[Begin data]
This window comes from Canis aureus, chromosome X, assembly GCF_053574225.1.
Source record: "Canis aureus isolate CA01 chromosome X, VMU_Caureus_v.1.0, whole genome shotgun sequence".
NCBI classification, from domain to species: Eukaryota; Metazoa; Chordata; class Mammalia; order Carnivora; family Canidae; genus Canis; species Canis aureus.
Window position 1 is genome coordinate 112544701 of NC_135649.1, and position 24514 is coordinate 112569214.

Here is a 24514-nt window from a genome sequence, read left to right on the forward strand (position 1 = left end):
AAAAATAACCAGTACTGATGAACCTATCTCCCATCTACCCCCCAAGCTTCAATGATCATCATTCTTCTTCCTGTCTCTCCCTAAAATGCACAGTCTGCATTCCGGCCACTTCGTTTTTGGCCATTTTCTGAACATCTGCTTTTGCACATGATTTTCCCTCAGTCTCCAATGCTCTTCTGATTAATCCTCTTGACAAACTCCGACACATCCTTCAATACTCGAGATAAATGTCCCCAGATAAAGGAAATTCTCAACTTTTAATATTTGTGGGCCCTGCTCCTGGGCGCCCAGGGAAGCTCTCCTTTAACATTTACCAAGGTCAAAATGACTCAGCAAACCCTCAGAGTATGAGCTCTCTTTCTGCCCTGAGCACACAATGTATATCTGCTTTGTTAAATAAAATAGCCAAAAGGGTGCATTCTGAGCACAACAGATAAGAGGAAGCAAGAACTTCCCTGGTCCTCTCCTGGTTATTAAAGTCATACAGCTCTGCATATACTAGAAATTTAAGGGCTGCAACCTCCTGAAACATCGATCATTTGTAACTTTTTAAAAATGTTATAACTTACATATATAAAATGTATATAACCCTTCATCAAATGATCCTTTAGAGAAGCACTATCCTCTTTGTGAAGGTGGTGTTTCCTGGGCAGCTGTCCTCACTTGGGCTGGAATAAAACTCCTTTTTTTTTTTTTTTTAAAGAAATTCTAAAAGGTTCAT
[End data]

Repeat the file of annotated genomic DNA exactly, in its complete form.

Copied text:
This window comes from Canis aureus, chromosome X, assembly GCF_053574225.1.
Source record: "Canis aureus isolate CA01 chromosome X, VMU_Caureus_v.1.0, whole genome shotgun sequence".
NCBI classification, from domain to species: Eukaryota; Metazoa; Chordata; class Mammalia; order Carnivora; family Canidae; genus Canis; species Canis aureus.
Window position 1 is genome coordinate 112544701 of NC_135649.1, and position 24514 is coordinate 112569214.

Here is a 24514-nt window from a genome sequence, read left to right on the forward strand (position 1 = left end):
AAAAATAACCAGTACTGATGAACCTATCTCCCATCTACCCCCCAAGCTTCAATGATCATCATTCTTCTTCCTGTCTCTCCCTAAAATGCACAGTCTGCATTCCGGCCACTTCGTTTTTGGCCATTTTCTGAACATCTGCTTTTGCACATGATTTTCCCTCAGTCTCCAATGCTCTTCTGATTAATCCTCTTGACAAACTCCGACACATCCTTCAATACTCGAGATAAATGTCCCCAGATAAAGGAAATTCTCAACTTTTAATATTTGTGGGCCCTGCTCCTGGGCGCCCAGGGAAGCTCTCCTTTAACATTTACCAAGGTCAAAATGACTCAGCAAACCCTCAGAGTATGAGCTCTCTTTCTGCCCTGAGCACACAATGTATATCTGCTTTGTTAAATAAAATAGCCAAAAGGGTGCATTCTGAGCACAACAGATAAGAGGAAGCAAGAACTTCCCTGGTCCTCTCCTGGTTATTAAAGTCATACAGCTCTGCATATACTAGAAATTTAAGGGCTGCAACCTCCTGAAACATCGATCATTTGTAACTTTTTAAAAATGTTATAACTTACATATATAAAATGTATATAACCCTTCATCAAATGATCCTTTAGAGAAGCACTATCCTCTTTGTGAAGGTGGTGTTTCCTGGGCAGCTGTCCTCACTTGGGCTGGAATAAAACTCCTTTTTTTTTTTTTTTTAAAGAAATTCTAAAAGGTTCAT